Prophesied to last a millennium, Adolf Hitler’s Thousand-Year Reich lasted only 12 years, from 1933 to 1945. Scripted to end—if it ever ended—in the melancholy grandeur of triumphal arches wreathed in ivy, its tawdry finale turned out to be a self-inflicted bullet in Der Fuhrer’s brain, as Soviet tanks rumbled into Berlin. The Third Reich’s only memorials are the death camps that scream its guilt from every stone, and the odd, unmarked grave of evil dreams: here, a buried mound of rubble (the Reich Chancellery); there, a weed-tufted field (the Nuremberg stadium, where the party rallies were held). Even Hitler’s remains were not laid to rest in the pharaonic crypt he envisioned for himself, a Holy Sepulchre for the Nazi death cult. Poetic justice ordered a more appropriate fate: Hitler’s corpse was shoveled unceremoniously into a shell hole outside the Fuhrerbunker, in a lull between bombings.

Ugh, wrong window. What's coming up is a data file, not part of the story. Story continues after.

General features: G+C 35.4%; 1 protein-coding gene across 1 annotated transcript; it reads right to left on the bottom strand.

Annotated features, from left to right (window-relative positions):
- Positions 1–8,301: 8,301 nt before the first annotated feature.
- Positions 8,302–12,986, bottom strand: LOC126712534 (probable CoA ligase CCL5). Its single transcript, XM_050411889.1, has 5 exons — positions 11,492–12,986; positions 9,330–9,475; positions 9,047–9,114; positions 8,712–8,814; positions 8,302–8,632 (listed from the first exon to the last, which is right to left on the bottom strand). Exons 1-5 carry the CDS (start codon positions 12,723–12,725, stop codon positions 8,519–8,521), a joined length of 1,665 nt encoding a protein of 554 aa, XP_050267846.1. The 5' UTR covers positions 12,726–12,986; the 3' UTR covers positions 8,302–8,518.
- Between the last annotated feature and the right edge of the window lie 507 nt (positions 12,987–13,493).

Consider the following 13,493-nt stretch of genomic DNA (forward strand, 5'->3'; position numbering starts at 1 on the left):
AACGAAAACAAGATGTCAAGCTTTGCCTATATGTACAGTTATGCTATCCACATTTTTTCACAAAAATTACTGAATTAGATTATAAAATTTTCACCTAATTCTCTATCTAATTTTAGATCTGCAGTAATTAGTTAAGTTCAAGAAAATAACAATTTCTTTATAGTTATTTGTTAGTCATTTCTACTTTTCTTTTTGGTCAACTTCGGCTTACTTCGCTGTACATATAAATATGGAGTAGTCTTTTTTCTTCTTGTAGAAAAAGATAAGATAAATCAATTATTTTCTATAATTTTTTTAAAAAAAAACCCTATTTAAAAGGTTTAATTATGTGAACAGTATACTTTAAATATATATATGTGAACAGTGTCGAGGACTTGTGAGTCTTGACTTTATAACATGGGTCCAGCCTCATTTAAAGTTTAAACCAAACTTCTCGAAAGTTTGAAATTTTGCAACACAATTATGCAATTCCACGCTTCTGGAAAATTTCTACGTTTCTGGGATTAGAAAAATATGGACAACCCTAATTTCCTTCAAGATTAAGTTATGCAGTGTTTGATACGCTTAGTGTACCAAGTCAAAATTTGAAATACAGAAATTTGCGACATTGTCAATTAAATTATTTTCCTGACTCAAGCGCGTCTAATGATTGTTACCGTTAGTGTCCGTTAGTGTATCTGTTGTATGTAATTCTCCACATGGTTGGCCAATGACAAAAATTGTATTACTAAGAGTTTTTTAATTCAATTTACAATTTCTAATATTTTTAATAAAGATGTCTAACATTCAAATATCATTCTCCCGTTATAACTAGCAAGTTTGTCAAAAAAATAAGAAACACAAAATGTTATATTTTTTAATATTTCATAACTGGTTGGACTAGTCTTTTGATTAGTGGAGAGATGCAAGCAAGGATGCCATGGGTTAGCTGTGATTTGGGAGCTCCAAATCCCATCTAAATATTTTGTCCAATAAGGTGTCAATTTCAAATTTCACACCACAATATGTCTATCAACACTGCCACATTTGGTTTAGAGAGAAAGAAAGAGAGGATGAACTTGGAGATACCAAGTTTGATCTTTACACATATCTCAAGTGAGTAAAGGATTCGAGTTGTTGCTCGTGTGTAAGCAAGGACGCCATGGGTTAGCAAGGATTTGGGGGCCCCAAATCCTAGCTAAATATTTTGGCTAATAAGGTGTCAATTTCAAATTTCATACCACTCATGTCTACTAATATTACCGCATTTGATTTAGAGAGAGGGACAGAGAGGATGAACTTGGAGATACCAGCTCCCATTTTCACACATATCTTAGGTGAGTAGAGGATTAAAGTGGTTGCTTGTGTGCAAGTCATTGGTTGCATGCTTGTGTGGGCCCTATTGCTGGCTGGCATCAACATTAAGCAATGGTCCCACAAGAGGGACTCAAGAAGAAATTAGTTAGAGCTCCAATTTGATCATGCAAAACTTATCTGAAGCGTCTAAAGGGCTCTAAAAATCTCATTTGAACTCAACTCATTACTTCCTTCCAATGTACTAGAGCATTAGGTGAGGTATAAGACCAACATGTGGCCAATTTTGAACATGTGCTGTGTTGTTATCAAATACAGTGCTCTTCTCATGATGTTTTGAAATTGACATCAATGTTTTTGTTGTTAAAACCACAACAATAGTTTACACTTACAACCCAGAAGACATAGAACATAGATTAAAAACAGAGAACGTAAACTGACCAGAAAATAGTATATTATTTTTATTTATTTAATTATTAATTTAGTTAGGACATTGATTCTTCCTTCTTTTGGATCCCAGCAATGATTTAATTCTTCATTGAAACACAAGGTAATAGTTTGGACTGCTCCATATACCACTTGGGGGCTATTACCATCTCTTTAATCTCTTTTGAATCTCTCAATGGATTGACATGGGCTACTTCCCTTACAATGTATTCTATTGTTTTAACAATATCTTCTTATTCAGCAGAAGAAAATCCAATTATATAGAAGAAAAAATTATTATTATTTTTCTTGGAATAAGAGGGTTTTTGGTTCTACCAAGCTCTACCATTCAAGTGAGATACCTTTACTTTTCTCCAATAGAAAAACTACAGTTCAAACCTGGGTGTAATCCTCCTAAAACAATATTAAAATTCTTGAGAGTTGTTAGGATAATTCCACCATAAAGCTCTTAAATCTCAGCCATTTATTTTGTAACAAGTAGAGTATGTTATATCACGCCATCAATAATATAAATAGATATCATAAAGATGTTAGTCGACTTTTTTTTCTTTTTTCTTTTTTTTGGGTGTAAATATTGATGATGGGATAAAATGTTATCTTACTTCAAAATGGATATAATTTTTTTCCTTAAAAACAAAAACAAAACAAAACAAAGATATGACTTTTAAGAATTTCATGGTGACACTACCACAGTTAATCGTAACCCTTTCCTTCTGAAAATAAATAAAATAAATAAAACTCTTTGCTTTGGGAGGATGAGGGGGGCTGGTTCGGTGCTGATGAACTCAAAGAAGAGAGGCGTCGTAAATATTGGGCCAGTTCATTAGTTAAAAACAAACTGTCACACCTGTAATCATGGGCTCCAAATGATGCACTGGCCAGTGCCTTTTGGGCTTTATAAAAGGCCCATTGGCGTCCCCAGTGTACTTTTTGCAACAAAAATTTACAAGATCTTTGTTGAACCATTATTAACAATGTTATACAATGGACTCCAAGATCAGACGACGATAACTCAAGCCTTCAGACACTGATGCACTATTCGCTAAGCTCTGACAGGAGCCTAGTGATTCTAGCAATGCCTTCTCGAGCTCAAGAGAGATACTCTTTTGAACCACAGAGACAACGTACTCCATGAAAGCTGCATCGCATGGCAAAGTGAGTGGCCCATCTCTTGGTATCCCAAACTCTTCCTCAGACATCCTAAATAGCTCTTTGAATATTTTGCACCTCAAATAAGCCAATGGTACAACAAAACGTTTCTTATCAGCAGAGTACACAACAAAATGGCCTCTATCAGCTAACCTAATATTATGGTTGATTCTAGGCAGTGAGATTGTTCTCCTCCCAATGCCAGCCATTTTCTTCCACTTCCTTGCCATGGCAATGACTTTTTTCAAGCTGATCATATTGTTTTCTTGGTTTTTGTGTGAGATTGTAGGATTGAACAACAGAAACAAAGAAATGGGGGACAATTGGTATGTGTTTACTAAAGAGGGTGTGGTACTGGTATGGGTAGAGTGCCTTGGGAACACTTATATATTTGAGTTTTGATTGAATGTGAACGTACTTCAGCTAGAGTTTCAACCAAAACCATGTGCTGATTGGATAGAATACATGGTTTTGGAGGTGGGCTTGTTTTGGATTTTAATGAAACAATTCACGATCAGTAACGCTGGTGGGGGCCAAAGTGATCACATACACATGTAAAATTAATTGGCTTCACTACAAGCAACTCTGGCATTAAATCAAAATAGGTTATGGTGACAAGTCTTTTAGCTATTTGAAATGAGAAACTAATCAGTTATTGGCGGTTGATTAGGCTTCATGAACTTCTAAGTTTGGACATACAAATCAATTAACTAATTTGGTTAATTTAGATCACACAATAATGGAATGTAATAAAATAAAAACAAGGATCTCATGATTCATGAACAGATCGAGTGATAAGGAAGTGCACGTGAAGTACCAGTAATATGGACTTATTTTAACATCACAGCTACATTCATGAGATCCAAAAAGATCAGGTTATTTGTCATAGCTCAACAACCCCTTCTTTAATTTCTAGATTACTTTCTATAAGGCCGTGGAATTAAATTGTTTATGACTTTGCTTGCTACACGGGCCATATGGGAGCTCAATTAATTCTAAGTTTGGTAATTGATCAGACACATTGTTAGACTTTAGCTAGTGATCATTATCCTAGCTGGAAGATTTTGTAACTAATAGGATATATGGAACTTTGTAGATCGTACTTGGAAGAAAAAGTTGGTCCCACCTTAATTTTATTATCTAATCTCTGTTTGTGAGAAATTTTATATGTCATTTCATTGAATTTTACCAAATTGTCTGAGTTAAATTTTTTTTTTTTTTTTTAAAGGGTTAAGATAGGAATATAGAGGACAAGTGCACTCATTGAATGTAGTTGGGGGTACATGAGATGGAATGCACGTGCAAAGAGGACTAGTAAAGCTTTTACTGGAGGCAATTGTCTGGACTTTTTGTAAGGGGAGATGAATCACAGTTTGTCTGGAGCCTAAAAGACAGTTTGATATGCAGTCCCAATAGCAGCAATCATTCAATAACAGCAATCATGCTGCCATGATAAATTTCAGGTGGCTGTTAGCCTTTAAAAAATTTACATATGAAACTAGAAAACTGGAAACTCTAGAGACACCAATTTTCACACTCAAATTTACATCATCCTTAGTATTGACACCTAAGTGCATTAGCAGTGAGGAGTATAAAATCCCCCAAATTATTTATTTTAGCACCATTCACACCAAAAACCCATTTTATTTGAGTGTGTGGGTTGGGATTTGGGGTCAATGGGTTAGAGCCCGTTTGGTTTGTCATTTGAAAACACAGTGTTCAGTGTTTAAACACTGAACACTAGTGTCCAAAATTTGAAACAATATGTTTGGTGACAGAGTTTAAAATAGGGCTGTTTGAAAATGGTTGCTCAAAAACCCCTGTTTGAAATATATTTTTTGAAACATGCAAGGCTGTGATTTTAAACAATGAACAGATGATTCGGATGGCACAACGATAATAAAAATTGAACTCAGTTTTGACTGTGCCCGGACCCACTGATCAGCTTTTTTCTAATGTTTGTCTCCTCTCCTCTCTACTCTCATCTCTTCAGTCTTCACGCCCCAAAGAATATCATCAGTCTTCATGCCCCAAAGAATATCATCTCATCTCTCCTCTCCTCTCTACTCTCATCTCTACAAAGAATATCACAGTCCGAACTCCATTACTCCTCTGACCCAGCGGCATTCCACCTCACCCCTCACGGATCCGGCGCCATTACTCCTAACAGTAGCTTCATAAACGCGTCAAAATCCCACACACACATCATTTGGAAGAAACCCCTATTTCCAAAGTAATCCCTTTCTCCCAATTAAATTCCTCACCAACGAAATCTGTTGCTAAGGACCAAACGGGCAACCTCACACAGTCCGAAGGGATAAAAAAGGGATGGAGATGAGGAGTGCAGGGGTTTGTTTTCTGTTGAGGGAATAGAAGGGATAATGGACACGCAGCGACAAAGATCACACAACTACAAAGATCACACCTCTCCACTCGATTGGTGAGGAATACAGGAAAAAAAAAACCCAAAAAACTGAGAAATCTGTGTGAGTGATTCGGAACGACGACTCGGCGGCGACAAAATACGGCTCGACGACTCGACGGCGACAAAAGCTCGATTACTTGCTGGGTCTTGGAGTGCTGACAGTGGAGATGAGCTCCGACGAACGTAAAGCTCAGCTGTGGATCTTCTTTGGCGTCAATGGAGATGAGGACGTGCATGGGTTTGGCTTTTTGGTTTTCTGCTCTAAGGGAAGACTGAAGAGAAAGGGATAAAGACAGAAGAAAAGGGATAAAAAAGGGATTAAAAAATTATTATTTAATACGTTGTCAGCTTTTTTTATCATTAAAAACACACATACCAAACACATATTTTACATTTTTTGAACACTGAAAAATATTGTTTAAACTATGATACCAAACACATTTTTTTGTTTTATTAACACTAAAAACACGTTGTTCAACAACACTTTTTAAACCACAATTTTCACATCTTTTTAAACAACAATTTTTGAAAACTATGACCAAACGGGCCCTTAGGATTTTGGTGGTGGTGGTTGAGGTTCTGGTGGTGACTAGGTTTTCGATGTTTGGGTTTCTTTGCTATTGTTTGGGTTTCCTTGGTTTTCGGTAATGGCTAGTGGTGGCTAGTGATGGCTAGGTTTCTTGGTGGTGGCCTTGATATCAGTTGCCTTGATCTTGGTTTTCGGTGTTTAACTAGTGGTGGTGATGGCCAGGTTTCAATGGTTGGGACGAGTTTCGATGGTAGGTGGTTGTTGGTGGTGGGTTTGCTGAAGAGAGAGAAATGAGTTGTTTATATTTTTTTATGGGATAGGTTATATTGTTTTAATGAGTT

(The following is an extended dance remix of an essay that appeared in Vogues Hommes International, spring/summer 03, pps. 252-255, under the title “Fascinating Fascism 2.0.” Now that the copyright has reverted to me, I thought I’d republish it here, in expanded form, for those who missed it the first time around. Auto-plagiarism Alert: the Rick Poynor quote that appears here, taken from an interview done for this article, also resurfaces in “Deconstructing Harry,” written for this site. Chandler called this sort of thing ‘cannibalism’—which means I’m in good company, at least.)
Yet, Nazi Germany won’t stay buried. In the United States, at least, the Chaplin-mustached murderer of millions and his Thousand-Year Reich live on—in newspaper headlines, pop culture, the mass imagination. Examine that spiky EEG of American culture, The New York Times, and you’ll find dozens, sometimes hundreds, of stories in a single year alone that relate, in one way or another, to Nazi Germany. Every Sunday’s Book Review seems to include at least one book like the historian Michael Beschloss’s best-seller, The Conquerors: Roosevelt, Truman and the Destruction of Hitler’s Germany, 1941-1945; each day’s headlines seem to trumpet another German company’s admission that it profited from slave labor during wartime, another Holocaust denier outed, another silver-haired, lawn-mowing grandpa next door exposed as a Nazi war criminal. The satellite dish of our media unconscious is still receiving the ghostly images of a horror show that stopped transmitting a half-century ago.